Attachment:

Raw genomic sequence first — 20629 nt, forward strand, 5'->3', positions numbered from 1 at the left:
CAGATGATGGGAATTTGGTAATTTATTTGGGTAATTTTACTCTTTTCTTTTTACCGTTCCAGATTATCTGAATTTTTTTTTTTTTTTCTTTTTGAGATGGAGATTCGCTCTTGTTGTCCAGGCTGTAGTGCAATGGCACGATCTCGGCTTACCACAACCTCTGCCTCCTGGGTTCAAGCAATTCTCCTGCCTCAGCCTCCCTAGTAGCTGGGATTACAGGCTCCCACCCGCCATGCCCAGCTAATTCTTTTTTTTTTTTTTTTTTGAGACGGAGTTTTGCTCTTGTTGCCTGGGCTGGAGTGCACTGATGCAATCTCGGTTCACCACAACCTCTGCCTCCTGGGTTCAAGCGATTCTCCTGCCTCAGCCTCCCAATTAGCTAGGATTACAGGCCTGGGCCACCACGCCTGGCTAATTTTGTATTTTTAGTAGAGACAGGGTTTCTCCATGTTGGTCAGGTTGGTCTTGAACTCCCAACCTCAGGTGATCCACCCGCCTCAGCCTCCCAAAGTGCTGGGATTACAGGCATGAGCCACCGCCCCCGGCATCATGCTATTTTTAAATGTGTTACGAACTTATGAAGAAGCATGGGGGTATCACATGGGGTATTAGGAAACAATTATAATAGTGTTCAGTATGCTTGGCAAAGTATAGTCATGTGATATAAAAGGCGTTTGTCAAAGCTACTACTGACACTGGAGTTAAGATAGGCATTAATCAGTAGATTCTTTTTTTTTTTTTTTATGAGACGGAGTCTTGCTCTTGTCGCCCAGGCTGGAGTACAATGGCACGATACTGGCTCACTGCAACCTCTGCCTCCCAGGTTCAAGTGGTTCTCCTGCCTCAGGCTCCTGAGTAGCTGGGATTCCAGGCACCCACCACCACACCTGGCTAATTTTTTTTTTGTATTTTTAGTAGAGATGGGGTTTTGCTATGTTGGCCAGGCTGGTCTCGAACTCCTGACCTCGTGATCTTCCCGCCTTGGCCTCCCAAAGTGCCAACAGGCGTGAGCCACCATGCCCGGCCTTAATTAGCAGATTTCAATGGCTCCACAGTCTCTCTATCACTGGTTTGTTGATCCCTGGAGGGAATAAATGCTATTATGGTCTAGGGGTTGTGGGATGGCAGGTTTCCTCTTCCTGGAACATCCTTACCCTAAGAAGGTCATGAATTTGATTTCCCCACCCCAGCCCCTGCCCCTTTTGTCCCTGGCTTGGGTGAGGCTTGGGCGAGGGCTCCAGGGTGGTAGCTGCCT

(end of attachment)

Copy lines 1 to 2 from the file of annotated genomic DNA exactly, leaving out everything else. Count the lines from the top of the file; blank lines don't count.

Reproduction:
Raw genomic sequence first — 20629 nt, forward strand, 5'->3', positions numbered from 1 at the left:
CAGATGATGGGAATTTGGTAATTTATTTGGGTAATTTTACTCTTTTCTTTTTACCGTTCCAGATTATCTGAATTTTTTTTTTTTTTTCTTTTTGAGATGGAGATTCGCTCTTGTTGTCCAGGCTGTAGTGCAATGGCACGATCTCGGCTTACCACAACCTCTGCCTCCTGGGTTCAAGCAATTCTCCTGCCTCAGCCTCCCTAGTAGCTGGGATTACAGGCTCCCACCCGCCATGCCCAGCTAATTCTTTTTTTTTTTTTTTTTTGAGACGGAGTTTTGCTCTTGTTGCCTGGGCTGGAGTGCACTGATGCAATCTCGGTTCACCACAACCTCTGCCTCCTGGGTTCAAGCGATTCTCCTGCCTCAGCCTCCCAATTAGCTAGGATTACAGGCCTGGGCCACCACGCCTGGCTAATTTTGTATTTTTAGTAGAGACAGGGTTTCTCCATGTTGGTCAGGTTGGTCTTGAACTCCCAACCTCAGGTGATCCACCCGCCTCAGCCTCCCAAAGTGCTGGGATTACAGGCATGAGCCACCGCCCCCGGCATCATGCTATTTTTAAATGTGTTACGAACTTATGAAGAAGCATGGGGGTATCACATGGGGTATTAGGAAACAATTATAATAGTGTTCAGTATGCTTGGCAAAGTATAGTCATGTGATATAAAAGGCGTTTGTCAAAGCTACTACTGACACTGGAGTTAAGATAGGCATTAATCAGTAGATTCTTTTTTTTTTTTTTTATGAGACGGAGTCTTGCTCTTGTCGCCCAGGCTGGAGTACAATGGCACGATACTGGCTCACTGCAACCTCTGCCTCCCAGGTTCAAGTGGTTCTCCTGCCTCAGGCTCCTGAGTAGCTGGGATTCCAGGCACCCACCACCACACCTGGCTAATTTTTTTTTTGTATTTTTAGTAGAGATGGGGTTTTGCTATGTTGGCCAGGCTGGTCTCGAACTCCTGACCTCGTGATCTTCCCGCCTTGGCCTCCCAAAGTGCCAACAGGCGTGAGCCACCATGCCCGGCCTTAATTAGCAGATTTCAATGGCTCCACAGTCTCTCTATCACTGGTTTGTTGATCCCTGGAGGGAATAAATGCTATTATGGTCTAGGGGTTGTGGGATGGCAGGTTTCCTCTTCCTGGAACATCCTTACCCTAAGAAGGTCATGAATTTGATTTCCCCACCCCAGCCCCTGCCCCTTTTGTCCCTGGCTTGGGTGAGGCTTGGGCGAGGGCTCCAGGGTGGTAGCTGCCT